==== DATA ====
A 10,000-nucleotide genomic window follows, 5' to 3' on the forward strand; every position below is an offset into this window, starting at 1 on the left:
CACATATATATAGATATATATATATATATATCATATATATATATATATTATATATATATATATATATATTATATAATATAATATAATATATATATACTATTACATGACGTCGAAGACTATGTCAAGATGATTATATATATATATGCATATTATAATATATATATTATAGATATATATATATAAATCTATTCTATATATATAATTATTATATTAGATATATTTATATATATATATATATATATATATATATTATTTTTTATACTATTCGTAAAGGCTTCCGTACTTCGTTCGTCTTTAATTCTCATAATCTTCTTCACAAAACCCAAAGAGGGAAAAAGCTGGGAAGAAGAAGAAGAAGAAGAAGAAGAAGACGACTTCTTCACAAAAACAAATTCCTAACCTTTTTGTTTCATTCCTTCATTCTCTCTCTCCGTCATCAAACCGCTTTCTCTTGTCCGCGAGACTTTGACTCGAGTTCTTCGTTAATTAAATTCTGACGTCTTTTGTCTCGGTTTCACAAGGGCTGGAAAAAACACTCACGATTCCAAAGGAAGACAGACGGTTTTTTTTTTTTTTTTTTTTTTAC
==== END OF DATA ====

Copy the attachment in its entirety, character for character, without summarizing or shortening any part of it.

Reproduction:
A 10,000-nucleotide genomic window follows, 5' to 3' on the forward strand; every position below is an offset into this window, starting at 1 on the left:
CACATATATATAGATATATATATATATATATCATATATATATATATATTATATATATATATATATATATTATATAATATAATATAATATATATATACTATTACATGACGTCGAAGACTATGTCAAGATGATTATATATATATATGCATATTATAATATATATATTATAGATATATATATATAAATCTATTCTATATATATAATTATTATATTAGATATATTTATATATATATATATATATATATATATATTATTTTTTATACTATTCGTAAAGGCTTCCGTACTTCGTTCGTCTTTAATTCTCATAATCTTCTTCACAAAACCCAAAGAGGGAAAAAGCTGGGAAGAAGAAGAAGAAGAAGAAGAAGAAGACGACTTCTTCACAAAAACAAATTCCTAACCTTTTTGTTTCATTCCTTCATTCTCTCTCTCCGTCATCAAACCGCTTTCTCTTGTCCGCGAGACTTTGACTCGAGTTCTTCGTTAATTAAATTCTGACGTCTTTTGTCTCGGTTTCACAAGGGCTGGAAAAAACACTCACGATTCCAAAGGAAGACAGACGGTTTTTTTTTTTTTTTTTTTTTTAC